“Every Tunisian child must attend a school from the first day of the calendar of the school year following that in which he reached the age of six, until the last day of the school year in which he reaches the age of 16 or at the end of which he obtains a diploma issued by the ministry …” (Tunisian Ministry of Education, 2016).

He has little choice. He must therefore adapt as best he can and want the school to meet his needs. Several studies tackle the phenomenon of school dropout, but the interest of this study lies more in the perception of young people with regard to drop-out and especially the understanding of the sociological mechanisms of this process. The speech of the Minister of National Education in Tunisia (June, 2019) highlighted an alarming record on school dropout. This speech was a trigger. Giving students the opportunity to freely express their perceptions of the Tunisian school system leads me to believe that they are capable of making us understand what helps them to persevere in their studies and what motivates them. It is the perceptions of middle school students in the Sfax region that this study wishes to identify. Young people are the main beneficiaries of the Tunisian school system, therefore, a question of the social and scientific relevance of the research. For several years, the phenomenon of dropping out of school has been growing. Society and stakeholders in the education sector are concerned about the high dropout rate before the end of secondary education. Unfortunately, since school dropout is foremost a process. The problem does not appear overnight among, primary, middle school and secondary pupils. From elementary school, teachers can detect signs indicating that some students are already disinterested. We notice, therefore, a drop in interest with regard to school as well as a disengagement in terms of knowledge construction and in terms of social participation. It is worrying to read that (30%) of young dropouts say that they do not like school and are dissatisfied with the programs offered to them (Tunisian Ministry of Education, 2017). Motivation, learning and/or behavioral difficulties can lead some young people to become “potential dropouts”. Studies indicate that the reason most often cited by young people when they drop out of school is related to school-related reasons, which includes boredom at school, lack of interest in the courses offered, difficulties with school work and problems with teachers (Bushnik, Barr-Telford, & Buissière, 2002; Gingras, 1995). The problem of school dropout is very broad and seems to affect several countries, mainly the industrialized countries. European countries are concerned that pupils with difficulties leave school without proper qualifications to integrate into the labor market. In fact, the socio-economic integration of these young non-graduates being more difficult, it affects the economic stability of these countries. “In fact, economic stability and education go hand in hand, in that the economic health of a region is dependent on the literacy rate and numeracy of the population” (Boisonneault, Michaud, Côté, Tremblay, & Allaire, 2007: p. 6).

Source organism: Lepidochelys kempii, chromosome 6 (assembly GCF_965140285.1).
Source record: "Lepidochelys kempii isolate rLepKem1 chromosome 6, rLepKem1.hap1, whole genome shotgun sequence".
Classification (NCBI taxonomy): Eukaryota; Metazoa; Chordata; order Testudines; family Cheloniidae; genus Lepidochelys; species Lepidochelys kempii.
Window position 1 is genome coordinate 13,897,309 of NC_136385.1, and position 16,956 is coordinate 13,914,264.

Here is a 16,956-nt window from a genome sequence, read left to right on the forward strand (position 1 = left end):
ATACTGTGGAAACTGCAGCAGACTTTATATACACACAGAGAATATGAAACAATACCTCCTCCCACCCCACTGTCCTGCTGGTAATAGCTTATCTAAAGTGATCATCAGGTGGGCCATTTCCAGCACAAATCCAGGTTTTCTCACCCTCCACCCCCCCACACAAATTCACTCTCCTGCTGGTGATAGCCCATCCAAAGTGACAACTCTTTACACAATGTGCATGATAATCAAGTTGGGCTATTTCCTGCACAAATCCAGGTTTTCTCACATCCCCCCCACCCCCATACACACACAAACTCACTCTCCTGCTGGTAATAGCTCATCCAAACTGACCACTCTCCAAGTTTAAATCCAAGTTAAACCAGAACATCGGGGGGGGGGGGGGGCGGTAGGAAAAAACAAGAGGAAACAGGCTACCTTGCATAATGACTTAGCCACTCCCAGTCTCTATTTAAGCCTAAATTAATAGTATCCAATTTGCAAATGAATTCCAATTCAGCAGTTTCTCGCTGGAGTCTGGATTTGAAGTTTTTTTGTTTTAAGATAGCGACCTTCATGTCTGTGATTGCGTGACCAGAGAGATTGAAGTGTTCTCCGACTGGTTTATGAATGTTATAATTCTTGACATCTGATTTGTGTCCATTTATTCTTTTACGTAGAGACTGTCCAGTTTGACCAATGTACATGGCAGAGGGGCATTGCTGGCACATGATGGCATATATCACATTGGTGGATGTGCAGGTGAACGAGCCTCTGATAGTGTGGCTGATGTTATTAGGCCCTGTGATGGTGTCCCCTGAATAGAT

Many studies have looked at risk factors for school dropout as a multidimensional phenomenon. We now know that it follows a long process of disengagement from school and that it is preceded by negative school experiences (for example behavioral difficulties and poor academic performance, Christenson & Thurlow, 2004) and as a phenomenon multidimensional (Fortin, Marcotte, Potvin, Royer, & Joly, 2006; Blaya, 2010).

Several studies have sought to identify these explanatory factors for dropping out in a cross-sectional manner, that is to say, by studying a few isolated factors. While other studies have focused on studying the factors in an integrated manner (Ensminger & Slusarcick, 1992; Rumberger, 1995; Stearns, Moller, Blau, & Potochnick, 2007). The literature review highlighted the following factors: Individual, family, school, cultural, and socio-economic factors. For Rumberger, (1995, 2011), the structural and normative characteristics of schools influence the probability of dropping out as measured by the strongest behavioral predictor of dropping out, namely absenteeism. Motivation, learning and/or behavioral difficulties can lead some young people to become “potential dropouts”. Studies indicate that the reason most often cited by young people when they drop out of school is related to school-related reasons, which includes boredom at school, lack of interest in the courses offered, difficulties with school work and problems with teachers (Bushnik, Barr-Telford & Buissière, 2002; Gingras, 1995).